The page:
Shares of Deliveroo fell 30% when the company debuted in London on Wednesday, a blow to ambitions to attract more UK tech companies to list in the UK.
Shares fell as low as 271p in the first 20 minutes of trading, according to data from Refinitiv. By 8:45 a.m., the share price had fallen to 313 pence.
The company had set its opening share price on Tuesday at the lower end of its target range of 390p, citing volatile market conditions and following the reaction of some large UK investors on corporate governance.
The initial public offering had given Deliveroo an opening valuation of around £ 7.6 billion, the highest in London since resource group Glencore’s IPO in 2011, according to Dealogic data.
But the food delivery app quickly lost over £ 2 billion in market value in its first moments as a state-owned enterprise, in one of the steepest drops for a major new announcement in years .
As late as Tuesday, Deliveroo had insisted that it had seen “very significant demand” from investors and that the transaction had been hedged “several times”, even though it had gone to lower your price range earlier this week.
Deliveroo has sold shares worth £ 1.5bn in the offering, generating gross proceeds of around £ 1bn for the company to invest in new growth initiatives such as its network of Editions delivery kitchens, while existing investors will cash in to the tune of £ 500million.
Still, retail investors, who received £ 50million of shares in the IPO which was marketed in the Deliveroo app, will not be able to trade until next Wednesday, when unconditional trading begins.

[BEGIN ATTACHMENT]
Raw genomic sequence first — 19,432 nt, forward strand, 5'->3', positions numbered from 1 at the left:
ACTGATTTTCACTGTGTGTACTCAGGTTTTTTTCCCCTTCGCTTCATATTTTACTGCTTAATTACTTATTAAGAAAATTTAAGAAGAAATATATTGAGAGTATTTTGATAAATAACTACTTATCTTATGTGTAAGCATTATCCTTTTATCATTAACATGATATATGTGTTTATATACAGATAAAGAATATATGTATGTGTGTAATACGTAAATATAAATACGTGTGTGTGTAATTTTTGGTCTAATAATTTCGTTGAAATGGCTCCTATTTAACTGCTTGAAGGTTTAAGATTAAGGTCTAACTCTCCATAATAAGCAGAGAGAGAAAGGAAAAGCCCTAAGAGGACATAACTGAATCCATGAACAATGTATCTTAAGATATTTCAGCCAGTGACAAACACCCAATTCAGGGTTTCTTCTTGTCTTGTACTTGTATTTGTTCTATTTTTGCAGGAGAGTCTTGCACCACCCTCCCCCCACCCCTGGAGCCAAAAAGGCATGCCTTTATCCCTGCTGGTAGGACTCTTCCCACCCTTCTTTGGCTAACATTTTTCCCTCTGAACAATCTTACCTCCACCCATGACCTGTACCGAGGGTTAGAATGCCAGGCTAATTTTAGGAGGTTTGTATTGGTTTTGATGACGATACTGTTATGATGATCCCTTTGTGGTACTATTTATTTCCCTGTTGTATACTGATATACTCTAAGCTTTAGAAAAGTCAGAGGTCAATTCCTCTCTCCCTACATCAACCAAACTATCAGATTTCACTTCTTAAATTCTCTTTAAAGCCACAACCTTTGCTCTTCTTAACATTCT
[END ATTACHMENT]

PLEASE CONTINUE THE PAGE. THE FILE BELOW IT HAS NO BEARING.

At a time when other European companies sought to go public in New York or Amsterdam, the IPO of Deliveroo was seen as a test for a Silicon Valley-style tech company in London. While online retailer The Hut Group has posted solid gains since The September IPO raised £ 1.9bn, Internet rating service Trustpilot has struggled to gain momentum after its debut last week.
Deliveroo, founded in 2013, lost £ 224m last year, but revenues jumped 54% as takeout orders were accelerated by pandemic lockdowns in Europe.
“I am very proud that Deliveroo is going public in London – our home,” said Managing Director Will Shu. “Our goal is to create the definitive online food company and we are very excited about the future to come.”
Shu holds inordinate voting power in the stock thanks to a two-class share structure, common among Silicon Valley companies such as Google and Facebook, but rare among UK lists. The arrangement will prevent Deliveroo from entering the FTSE 100 for now, but Rishi Sunak, the UK Chancellor, has proposed reforms that would allow companies with two-class shares to enter the premium segment.
Investors in several large UK asset managers, including the fund management arms of Legal & General, Aviva and Aberdeen Standard, decided not to participate in the IPO, citing a combination of regulatory risks and corporate governance issues, especially the two-class structure.
Amazon, Deliveroo’s biggest investor, sold shares worth around £ 91million in the IPO, while Shu also took in around £ 26million.
Early investors Index Ventures, DST Global, Accel, Greenoaks, Bridgepoint and General Catalyst sold about 10 percent of their shares in the IPO. Two of Deliveroo’s largest private funders, T Rowe Price and Fidelity, have chosen not to sell yet.
Deliveroo’s pre-IPO investors are now barred from selling other shares for up to 180 days under lock-in rules.
Goldman Sachs and JPMorgan are the joint global coordinators of Deliveroo, while Bank of America, Citigroup, Jefferies and Numis have acted as bookkeepers.